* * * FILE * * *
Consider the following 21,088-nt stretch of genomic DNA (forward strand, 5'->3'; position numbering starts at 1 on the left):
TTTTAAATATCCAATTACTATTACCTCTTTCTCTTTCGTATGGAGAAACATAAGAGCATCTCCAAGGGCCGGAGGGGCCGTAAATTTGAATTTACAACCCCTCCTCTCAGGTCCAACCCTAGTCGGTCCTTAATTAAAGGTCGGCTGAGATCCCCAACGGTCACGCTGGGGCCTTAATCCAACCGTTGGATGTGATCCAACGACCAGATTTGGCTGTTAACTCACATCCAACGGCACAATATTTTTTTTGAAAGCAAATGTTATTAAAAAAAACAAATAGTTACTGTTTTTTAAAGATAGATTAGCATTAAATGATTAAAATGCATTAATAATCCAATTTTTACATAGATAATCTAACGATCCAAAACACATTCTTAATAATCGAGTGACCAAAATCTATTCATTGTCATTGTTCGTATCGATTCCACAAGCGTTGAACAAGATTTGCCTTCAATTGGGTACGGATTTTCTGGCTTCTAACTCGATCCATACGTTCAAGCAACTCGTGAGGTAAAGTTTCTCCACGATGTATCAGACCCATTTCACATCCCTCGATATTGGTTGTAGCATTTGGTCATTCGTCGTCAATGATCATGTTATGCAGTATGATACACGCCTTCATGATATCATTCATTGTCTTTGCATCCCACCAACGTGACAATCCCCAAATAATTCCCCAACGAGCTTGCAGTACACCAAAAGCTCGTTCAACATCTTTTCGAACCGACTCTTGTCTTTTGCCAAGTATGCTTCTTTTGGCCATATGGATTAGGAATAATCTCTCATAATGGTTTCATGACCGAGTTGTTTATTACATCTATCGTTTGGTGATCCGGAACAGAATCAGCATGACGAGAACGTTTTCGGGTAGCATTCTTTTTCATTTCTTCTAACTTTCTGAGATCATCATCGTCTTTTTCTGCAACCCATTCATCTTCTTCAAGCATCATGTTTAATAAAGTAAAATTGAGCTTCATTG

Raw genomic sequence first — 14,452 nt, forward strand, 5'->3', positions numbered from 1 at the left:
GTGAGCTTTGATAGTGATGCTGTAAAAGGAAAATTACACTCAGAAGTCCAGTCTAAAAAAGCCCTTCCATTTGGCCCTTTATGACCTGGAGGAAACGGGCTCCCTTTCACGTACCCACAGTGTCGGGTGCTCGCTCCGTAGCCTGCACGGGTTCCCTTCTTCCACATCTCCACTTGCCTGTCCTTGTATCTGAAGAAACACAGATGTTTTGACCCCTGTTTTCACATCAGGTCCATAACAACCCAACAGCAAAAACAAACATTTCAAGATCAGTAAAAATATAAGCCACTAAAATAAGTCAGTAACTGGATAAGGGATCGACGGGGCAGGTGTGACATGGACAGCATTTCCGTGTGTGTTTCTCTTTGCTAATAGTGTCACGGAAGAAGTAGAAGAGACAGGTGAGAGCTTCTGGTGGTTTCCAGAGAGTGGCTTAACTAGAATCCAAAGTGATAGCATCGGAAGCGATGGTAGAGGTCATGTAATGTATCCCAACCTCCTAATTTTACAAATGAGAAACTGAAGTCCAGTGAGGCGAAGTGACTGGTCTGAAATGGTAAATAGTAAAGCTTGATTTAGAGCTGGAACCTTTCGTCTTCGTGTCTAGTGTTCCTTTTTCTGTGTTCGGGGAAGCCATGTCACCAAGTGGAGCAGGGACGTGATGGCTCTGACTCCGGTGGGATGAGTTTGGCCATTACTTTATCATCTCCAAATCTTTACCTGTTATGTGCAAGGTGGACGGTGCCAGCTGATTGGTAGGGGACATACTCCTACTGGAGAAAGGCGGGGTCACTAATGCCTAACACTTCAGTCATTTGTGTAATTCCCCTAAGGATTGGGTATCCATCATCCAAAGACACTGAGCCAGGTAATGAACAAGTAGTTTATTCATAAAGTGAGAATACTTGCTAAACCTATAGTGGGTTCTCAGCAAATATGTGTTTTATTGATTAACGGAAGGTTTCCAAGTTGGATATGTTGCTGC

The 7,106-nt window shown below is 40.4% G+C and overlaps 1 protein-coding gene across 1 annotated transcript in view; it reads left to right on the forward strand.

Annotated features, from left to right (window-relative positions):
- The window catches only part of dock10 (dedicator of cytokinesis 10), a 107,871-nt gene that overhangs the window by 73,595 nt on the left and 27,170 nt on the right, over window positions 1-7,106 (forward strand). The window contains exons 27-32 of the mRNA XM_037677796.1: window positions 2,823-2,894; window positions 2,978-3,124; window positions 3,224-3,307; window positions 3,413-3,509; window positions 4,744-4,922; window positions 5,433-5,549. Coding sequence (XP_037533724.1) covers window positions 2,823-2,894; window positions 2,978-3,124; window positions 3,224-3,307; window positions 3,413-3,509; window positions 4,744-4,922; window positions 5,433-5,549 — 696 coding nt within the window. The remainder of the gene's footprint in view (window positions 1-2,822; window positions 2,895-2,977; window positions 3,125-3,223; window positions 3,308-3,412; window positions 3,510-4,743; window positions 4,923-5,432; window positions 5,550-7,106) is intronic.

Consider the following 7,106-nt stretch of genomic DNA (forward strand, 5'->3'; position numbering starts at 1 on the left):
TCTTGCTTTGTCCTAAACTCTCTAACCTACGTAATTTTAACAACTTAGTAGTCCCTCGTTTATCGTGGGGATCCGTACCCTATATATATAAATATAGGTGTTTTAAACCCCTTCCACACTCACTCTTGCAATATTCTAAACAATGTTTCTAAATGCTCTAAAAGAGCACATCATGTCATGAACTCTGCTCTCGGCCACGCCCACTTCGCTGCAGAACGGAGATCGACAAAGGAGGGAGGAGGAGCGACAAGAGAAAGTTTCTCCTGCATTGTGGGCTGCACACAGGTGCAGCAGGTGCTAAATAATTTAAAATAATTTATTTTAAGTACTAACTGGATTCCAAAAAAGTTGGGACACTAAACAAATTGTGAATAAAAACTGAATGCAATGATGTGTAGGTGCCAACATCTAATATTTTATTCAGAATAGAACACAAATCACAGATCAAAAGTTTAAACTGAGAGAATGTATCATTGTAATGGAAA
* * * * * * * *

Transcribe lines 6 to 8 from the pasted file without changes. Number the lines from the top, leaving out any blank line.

Annotated features, from left to right (window-relative positions):
- The window catches only part of dock10 (dedicator of cytokinesis 10), a 107,871-nt gene that overhangs the window by 73,595 nt on the left and 27,170 nt on the right, over window positions 1-7,106 (forward strand). The window contains exons 27-32 of the mRNA XM_037677796.1: window positions 2,823-2,894; window positions 2,978-3,124; window positions 3,224-3,307; window positions 3,413-3,509; window positions 4,744-4,922; window positions 5,433-5,549. Coding sequence (XP_037533724.1) covers window positions 2,823-2,894; window positions 2,978-3,124; window positions 3,224-3,307; window positions 3,413-3,509; window positions 4,744-4,922; window positions 5,433-5,549 — 696 coding nt within the window. The remainder of the gene's footprint in view (window positions 1-2,822; window positions 2,895-2,977; window positions 3,125-3,223; window positions 3,308-3,412; window positions 3,510-4,743; window positions 4,923-5,432; window positions 5,550-7,106) is intronic.

Consider the following 7,106-nt stretch of genomic DNA (forward strand, 5'->3'; position numbering starts at 1 on the left):